Obama’s team tried to sell the deal to the local population with the fiction they were just moving the old base from a bad spot to a better one. They didn’t buy it. In a recent referendum on the new construction more than 70% voted to stop it. The current governor, the former governor and a majority of the prefecture’ s elected officials have used every legal means at their disposal to try to stop that base from being built. Elderly villagers laid their bodies down in front of enormous earth moving vehicles to slow the construction down.

One hope for the people of Okinawa is for the US Congress to acknowledge their basic human right to have a say in the matter and pull the plug.  Another is for President Trump to sit down with Okinawa’s Governor Denny Tamaki and cut his own deal.  Tamaki may be open to considering the financial compensation Trump wants in exchange for stopping the construction of a new base more than 70% of his constituents don’t want.

Posted in: Japan

Support from UCS members make work like this possible. Will you join us? Help UCS advance independent science for a healthy environment and a safer world.

Show Comments

Comment Policy

UCS welcomes comments that foster civil conversation and debate. To help maintain a healthy, respectful discussion, please focus comments on the issues, topics, and facts at hand, and refrain from personal attacks. Posts that are commercial, self-promotional, obscene, rude, or disruptive will be removed.

Please note that comments are open for two weeks following each blog post. UCS respects your privacy and will not display, lend, or sell your email address for any reason.

  • Okinawa Paul

    A few inaccuracies in this article. However, they don’t really affect the gist of the arguments against Henoko.
    1. Henoko isn’t a Prefecture. It’s a village.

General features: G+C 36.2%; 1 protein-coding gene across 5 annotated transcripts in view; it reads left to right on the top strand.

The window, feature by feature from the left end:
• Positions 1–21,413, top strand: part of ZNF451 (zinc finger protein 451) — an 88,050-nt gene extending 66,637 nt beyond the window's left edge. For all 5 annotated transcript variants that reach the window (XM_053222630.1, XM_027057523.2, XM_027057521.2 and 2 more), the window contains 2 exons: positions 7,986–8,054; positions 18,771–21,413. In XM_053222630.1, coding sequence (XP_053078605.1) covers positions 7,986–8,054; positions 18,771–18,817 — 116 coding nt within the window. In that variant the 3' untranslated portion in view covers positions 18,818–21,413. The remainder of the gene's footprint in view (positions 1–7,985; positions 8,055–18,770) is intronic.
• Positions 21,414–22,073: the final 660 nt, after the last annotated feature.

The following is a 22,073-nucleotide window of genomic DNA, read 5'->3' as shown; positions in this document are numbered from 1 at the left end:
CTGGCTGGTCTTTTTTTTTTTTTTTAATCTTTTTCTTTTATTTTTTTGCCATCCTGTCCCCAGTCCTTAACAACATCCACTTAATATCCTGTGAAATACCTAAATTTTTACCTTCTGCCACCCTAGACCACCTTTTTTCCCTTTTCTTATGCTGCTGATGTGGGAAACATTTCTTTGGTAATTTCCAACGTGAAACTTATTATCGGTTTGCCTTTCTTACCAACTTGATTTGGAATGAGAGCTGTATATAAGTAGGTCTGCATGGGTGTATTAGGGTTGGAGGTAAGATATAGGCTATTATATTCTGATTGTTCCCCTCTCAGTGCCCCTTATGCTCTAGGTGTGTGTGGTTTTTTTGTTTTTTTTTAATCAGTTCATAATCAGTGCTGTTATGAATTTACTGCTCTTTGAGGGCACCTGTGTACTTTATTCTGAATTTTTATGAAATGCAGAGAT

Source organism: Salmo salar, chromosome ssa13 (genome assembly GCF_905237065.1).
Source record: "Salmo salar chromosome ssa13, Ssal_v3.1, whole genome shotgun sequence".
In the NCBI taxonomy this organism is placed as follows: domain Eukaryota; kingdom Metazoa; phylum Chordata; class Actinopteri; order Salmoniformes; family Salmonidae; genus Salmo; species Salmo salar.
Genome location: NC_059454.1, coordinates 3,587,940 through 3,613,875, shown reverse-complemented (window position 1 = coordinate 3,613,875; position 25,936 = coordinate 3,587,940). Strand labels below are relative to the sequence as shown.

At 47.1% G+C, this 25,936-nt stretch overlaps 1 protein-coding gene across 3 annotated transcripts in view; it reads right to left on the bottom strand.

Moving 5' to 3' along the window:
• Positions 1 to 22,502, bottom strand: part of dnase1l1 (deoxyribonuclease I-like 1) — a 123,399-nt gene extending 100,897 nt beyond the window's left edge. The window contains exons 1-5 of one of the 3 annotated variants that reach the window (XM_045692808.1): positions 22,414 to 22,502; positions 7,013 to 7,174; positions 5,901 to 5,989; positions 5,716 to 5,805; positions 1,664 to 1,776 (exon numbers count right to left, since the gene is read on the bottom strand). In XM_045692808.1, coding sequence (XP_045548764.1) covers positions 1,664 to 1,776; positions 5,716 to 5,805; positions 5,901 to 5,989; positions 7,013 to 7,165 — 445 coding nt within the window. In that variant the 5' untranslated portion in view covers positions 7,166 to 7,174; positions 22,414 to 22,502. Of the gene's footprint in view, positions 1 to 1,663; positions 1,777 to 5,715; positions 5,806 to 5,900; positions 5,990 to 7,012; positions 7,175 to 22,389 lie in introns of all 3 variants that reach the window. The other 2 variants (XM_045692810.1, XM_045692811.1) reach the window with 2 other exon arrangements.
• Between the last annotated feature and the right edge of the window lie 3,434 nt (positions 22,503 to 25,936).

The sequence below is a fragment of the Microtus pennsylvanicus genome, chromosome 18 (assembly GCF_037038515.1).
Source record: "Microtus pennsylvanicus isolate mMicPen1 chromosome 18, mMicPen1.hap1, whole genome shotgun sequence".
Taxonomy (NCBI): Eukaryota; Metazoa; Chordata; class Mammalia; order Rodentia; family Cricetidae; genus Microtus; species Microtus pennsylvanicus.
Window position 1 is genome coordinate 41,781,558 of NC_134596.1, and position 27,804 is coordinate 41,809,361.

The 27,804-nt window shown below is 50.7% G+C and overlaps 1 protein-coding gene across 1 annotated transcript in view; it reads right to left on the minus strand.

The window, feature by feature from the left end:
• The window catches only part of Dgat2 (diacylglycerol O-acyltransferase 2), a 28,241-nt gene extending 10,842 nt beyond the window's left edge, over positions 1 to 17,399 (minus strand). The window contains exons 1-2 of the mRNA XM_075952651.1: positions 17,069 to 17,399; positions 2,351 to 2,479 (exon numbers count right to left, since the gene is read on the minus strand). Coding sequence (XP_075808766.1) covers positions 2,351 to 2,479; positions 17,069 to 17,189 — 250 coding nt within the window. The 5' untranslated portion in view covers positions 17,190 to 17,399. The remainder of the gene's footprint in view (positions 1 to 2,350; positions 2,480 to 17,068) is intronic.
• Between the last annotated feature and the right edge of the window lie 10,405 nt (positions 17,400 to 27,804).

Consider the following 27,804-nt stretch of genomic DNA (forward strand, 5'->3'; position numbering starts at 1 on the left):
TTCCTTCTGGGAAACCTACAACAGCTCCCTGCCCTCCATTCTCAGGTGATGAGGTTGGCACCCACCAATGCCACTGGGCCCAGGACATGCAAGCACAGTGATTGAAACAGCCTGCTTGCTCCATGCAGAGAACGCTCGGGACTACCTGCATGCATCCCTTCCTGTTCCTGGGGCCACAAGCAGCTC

2. There is no evidence noise from military aircraft is affecting tourism. Conversely, tourism in Okinawa is booming at an alarming rate. Most overseas tourists are from Taiwan and China who come here on shopping holidays to buy brand products at drugstores. There are currently 44 or 45 huge resort hotels under construction in Okinawa Prefecture.
    3. “Elderly villagers laid their bodies down in front of enormous earth moving vehicles…”. Actually, most of these elderly protestors come from all over Japan. They’re not local villagers as such.
    Hope this helps improve the accuracy of an otherwise well-written article.

    • Gregory Kulacki

      Thanks so much for your comments! I fixed the first inaccuracy, which was an editing oversight. I’ve been to Okinawa a number of times over the last several years and met with the prefectural government and the Nago city government. I’ve talked with both the late Governor Ota and Governor Tamaki. I’ve spoken to the Okinawa caucus in the Diet. I’ve stood with the demonstrators outside the base. The assessment on tourism is, of course, open to question and I’m not an expert in that area. I am just repeating what I’ve been told. And the elderly demonstrators I met outside the base were all local, though I don’t speak Japanese (yet) and was not introduced to many others.

      • miyanagi naomi

        Thanks for your understanding!
        Sure, Henoko is a name of a village, but this #HenokoMayonnaiseBaseScandal involves a huge life-threatening destruction of marine environment. Because these marine creatures saved the survived residents from starving at the end of war, we have special respect to the sea of Henoko and Oura bay.
        Such scandalous construction spends more than $23 billion of our tax & pension, to fertilize the ABE-phyl non-scientific contractors & consultants, maybe some of them exist in US.
        JP/US ignore election results and referendum which showed ”oppose to Henoko reclamation”, and forcibly progress the vicious construction now.
        It’s a Power-harassment and Abuse.
        Futenma return will bring back the railroad which people used before WWII, and Henoko abandon will bring back our money to buy US’s excellent goods.